Bill Reagan, XVIII Airborne Corps and SOF LNO, explains that while the LNOs are closing the feedback loop, there are still challenges that need to be tackled. First, many Soldiers don’t know about or what the PEO does, so this can lead to confusion. Instead of being viewed as a liaison, at times LNOs are seen as vendors only trying to sell a product. “It takes a little bit to build that relationship, but then, once they know what we can leverage to help them, they are inevitably super cooperative and provide us a great insight into not only the organization but the technology as well.”

Gualberto “Tato” Marrero is another LNO who supports I Corps and the United States Army Pacific (USARPAC) at Fort Shafter, Hawaii. He has also covered Alaska and the 11th Airborne Division and other operational units there. More recently, Marrero has been the ‘touch point’ for the TRADOC Centers of Excellences, specifically the LNO stationed at Fort Huachuca with the Intelligence CoE. and Fires Center of Excellence at Fort Sill, OK. Much of his day-to-day consists of meetings via Army 365; however, he often travels and observes different Soldier Touchpoints (STPs) and military experimentations and exercises to gain feedback.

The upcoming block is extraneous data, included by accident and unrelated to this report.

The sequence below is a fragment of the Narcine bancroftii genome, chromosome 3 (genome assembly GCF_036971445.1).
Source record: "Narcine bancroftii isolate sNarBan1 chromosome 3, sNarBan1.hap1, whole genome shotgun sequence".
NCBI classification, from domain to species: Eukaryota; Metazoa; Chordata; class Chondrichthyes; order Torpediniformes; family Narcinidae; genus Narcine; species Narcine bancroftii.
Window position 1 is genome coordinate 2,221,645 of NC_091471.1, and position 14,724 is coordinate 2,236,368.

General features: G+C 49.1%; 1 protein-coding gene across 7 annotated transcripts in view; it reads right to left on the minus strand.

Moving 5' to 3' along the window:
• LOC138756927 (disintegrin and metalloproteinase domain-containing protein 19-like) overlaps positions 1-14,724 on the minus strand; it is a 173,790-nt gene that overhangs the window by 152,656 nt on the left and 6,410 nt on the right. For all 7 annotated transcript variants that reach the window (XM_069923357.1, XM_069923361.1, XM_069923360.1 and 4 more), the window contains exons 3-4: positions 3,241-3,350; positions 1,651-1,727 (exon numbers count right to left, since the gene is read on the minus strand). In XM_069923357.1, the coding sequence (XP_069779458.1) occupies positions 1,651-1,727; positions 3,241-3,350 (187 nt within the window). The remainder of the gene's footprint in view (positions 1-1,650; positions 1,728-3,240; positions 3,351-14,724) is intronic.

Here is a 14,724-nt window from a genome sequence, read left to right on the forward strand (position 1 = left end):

Marrero started in the PEO IEW&S Fellowship Program as a soldier assigned to a program when Reagan reached out mid-2020 to see if he would be interested in helping build this team. A total of four worked in the LNO Integration Directorate. Three fellows (retiring Soldiers) have since transitioned as permanent team members after their six+ months internship. Other teammates include Donald "Ray" Porter III CORPS Fort Cavazos, Texas (formerly known as Fort Hood); Russ Nadler V CORPS, Germany. Two additional LNOs work with the Directorate but not directly on the team: James Hust, Intelligence Center of Excellence (ICoE) Fort Huachuca, AZ; and Julia Ruck Cyber Center of Excellence CCoE, Fort Eisenhower (formerly Fort Gordon).